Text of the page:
Negotiating rents has been one of the key issues during the coronavirus crisis: most landlords have been accepting rent deferrals or offering discounts altogether to help their tenants.
The company is a real estate investment trust (REIT), meaning it owns buildings leased out to income-producing businesses.
As the name might suggest, Supermarket Income provides spaces to grocery stores, namely Tesco, Sainsbury’s and Morrisons.
These venues have remained open as essential services experiencing unprecedented demand, with March sales rising 20.6% compared to the same period last year.
The average household spent £63 more on each individual shop, for an extra £1.9bn spend countrywide.
Demand was partly driven by people making sure they had enough stock in their cupboard, but it was mostly a shift from the eating out market.
In more times, Britons usually spend 30% of their food budgets outside their homes.
While the stockpiling trend may be over, restaurant and pubs are set to be shuttered for another while – so, April is set to see another increase, though the pace of growth may be slower than March.
Supermarket Income also reported a month out of the ordinary.
The property owner received 100% of its expected rent payments for the March quarter even earlier.
Considering the current environment, the next period is likely to see a similar trend.
What’s more, two rents were increased as per contract.
The way leases are structured allow for uplifts in rentals based on inflation, making the monthly payments predictable and formulaic.
In short, tenants agree on rentals based on the cold, hard numbers.
Following reviews at one of its Tesco superstores and a Morrisons supermarket since the start of the year, the total rent from the portfolio increased to £28.4mln from £28.03mln.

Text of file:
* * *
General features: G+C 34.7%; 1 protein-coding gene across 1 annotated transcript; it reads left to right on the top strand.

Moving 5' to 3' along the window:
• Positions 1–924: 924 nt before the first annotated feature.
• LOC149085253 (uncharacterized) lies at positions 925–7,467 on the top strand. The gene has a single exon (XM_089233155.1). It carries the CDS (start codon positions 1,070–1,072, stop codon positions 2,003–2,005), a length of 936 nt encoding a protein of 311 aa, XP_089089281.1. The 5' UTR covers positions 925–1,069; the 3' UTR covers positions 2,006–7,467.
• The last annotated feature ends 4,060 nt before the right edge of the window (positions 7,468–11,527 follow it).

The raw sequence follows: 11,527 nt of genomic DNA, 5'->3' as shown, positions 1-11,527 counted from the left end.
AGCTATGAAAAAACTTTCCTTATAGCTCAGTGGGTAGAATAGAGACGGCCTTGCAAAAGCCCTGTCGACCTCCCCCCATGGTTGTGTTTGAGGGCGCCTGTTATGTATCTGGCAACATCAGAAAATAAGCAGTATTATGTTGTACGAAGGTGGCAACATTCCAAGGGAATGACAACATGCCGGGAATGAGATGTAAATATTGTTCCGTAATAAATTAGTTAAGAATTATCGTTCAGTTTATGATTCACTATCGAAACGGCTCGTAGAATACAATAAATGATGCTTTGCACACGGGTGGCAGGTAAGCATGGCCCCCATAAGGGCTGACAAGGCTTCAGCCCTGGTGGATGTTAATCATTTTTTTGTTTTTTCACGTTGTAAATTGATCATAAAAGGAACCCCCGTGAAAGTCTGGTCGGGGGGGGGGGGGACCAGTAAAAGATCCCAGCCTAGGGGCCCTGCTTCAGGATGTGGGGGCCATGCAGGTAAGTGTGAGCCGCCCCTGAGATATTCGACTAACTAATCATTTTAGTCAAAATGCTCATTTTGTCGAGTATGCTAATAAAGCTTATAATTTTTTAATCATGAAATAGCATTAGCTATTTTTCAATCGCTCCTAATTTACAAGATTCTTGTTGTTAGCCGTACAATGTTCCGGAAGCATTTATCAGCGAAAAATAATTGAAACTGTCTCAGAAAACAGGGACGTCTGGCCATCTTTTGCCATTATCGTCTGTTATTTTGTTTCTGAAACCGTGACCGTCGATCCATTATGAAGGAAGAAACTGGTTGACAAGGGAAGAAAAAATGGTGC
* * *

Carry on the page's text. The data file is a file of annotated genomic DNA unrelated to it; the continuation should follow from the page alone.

As a result, the firm is on track to declare the latest quarterly dividend on time, scheduled for 8 April.
It is also keeping the target of 5.8p per share for the total dividend.
At a time when most companies are postponing or chopping payouts, Supermarket Income stands out as one of the few distributing capital.
After the payment of the third-quarter dividend, the company expects to have cash balances of £32mln, with a net loan-to-value ratio standing at 37.5%, well within the 60% required in its banking covenants, and interest cover will be 6.8 versus a covenanted 2.0.
The firm also what it calls “very supportive” lenders, considering its unusual position among the real estate sector.
“We are the least of our banks’ worries right now, they are very happy to have us as a customer” said Ben Green at Atrato Capital, the company’s investment adviser.
While the future remains foggy for everyone, the short-term may come with interesting opportunities to acquire new spaces from other companies needing to make a sale.
Purchases so far have only been supermarket properties with long unexpired lease terms typically a targeted average lease term of more than 15 years.
They have been leased to the UK’s big four supermarkets on upward only rental contracts, to provide investors with income security and considerable inflation protection.
Following February’s acquisition of a Sainsbury’s store in Hessle, Yorkshire, Supermarket Income REIT had £524mln in gross assets.